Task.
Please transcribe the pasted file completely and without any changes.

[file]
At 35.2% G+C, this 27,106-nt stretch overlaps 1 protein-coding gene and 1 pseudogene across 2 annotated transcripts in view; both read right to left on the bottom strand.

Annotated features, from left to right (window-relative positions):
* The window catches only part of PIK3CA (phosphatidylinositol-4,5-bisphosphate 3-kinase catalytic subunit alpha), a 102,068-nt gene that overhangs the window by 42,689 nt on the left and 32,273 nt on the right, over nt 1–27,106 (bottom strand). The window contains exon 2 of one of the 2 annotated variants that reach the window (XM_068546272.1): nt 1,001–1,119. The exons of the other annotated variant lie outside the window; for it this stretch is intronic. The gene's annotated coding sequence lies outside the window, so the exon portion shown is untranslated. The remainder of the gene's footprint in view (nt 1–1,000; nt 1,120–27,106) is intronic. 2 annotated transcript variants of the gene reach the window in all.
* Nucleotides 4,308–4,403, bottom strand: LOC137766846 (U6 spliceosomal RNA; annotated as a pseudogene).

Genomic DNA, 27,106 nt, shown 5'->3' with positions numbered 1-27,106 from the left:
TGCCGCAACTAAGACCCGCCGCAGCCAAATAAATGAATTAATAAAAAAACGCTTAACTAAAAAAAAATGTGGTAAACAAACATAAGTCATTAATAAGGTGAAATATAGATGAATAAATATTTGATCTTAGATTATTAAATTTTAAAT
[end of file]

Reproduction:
At 35.2% G+C, this 27,106-nt stretch overlaps 1 protein-coding gene and 1 pseudogene across 2 annotated transcripts in view; both read right to left on the bottom strand.

Annotated features, from left to right (window-relative positions):
* The window catches only part of PIK3CA (phosphatidylinositol-4,5-bisphosphate 3-kinase catalytic subunit alpha), a 102,068-nt gene that overhangs the window by 42,689 nt on the left and 32,273 nt on the right, over nt 1–27,106 (bottom strand). The window contains exon 2 of one of the 2 annotated variants that reach the window (XM_068546272.1): nt 1,001–1,119. The exons of the other annotated variant lie outside the window; for it this stretch is intronic. The gene's annotated coding sequence lies outside the window, so the exon portion shown is untranslated. The remainder of the gene's footprint in view (nt 1–1,000; nt 1,120–27,106) is intronic. 2 annotated transcript variants of the gene reach the window in all.
* Nucleotides 4,308–4,403, bottom strand: LOC137766846 (U6 spliceosomal RNA; annotated as a pseudogene).

Genomic DNA, 27,106 nt, shown 5'->3' with positions numbered 1-27,106 from the left:
TGCCGCAACTAAGACCCGCCGCAGCCAAATAAATGAATTAATAAAAAAACGCTTAACTAAAAAAAAATGTGGTAAACAAACATAAGTCATTAATAAGGTGAAATATAGATGAATAAATATTTGATCTTAGATTATTAAATTTTAAAT